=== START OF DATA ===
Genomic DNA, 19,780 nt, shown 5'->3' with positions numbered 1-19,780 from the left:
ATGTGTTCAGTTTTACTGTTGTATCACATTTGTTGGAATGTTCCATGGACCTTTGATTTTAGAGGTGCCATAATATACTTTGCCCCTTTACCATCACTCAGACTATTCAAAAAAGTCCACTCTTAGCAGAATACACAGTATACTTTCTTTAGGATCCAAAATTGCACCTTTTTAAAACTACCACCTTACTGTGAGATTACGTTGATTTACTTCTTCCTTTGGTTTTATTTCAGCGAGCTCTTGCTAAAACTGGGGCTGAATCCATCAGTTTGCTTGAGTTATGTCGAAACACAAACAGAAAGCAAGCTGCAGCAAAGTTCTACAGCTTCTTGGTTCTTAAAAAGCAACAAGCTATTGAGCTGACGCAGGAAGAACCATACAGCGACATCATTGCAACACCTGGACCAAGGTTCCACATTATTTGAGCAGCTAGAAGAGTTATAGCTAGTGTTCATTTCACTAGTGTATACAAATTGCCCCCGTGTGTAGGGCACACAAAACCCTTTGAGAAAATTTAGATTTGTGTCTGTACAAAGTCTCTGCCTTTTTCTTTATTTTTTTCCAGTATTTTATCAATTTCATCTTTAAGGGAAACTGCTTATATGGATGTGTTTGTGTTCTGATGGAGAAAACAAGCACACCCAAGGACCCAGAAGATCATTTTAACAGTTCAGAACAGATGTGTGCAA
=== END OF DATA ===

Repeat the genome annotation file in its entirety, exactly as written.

Genomic DNA, 19,780 nt, shown 5'->3' with positions numbered 1-19,780 from the left:
ATGTGTTCAGTTTTACTGTTGTATCACATTTGTTGGAATGTTCCATGGACCTTTGATTTTAGAGGTGCCATAATATACTTTGCCCCTTTACCATCACTCAGACTATTCAAAAAAGTCCACTCTTAGCAGAATACACAGTATACTTTCTTTAGGATCCAAAATTGCACCTTTTTAAAACTACCACCTTACTGTGAGATTACGTTGATTTACTTCTTCCTTTGGTTTTATTTCAGCGAGCTCTTGCTAAAACTGGGGCTGAATCCATCAGTTTGCTTGAGTTATGTCGAAACACAAACAGAAAGCAAGCTGCAGCAAAGTTCTACAGCTTCTTGGTTCTTAAAAAGCAACAAGCTATTGAGCTGACGCAGGAAGAACCATACAGCGACATCATTGCAACACCTGGACCAAGGTTCCACATTATTTGAGCAGCTAGAAGAGTTATAGCTAGTGTTCATTTCACTAGTGTATACAAATTGCCCCCGTGTGTAGGGCACACAAAACCCTTTGAGAAAATTTAGATTTGTGTCTGTACAAAGTCTCTGCCTTTTTCTTTATTTTTTTCCAGTATTTTATCAATTTCATCTTTAAGGGAAACTGCTTATATGGATGTGTTTGTGTTCTGATGGAGAAAACAAGCACACCCAAGGACCCAGAAGATCATTTTAACAGTTCAGAACAGATGTGTGCAA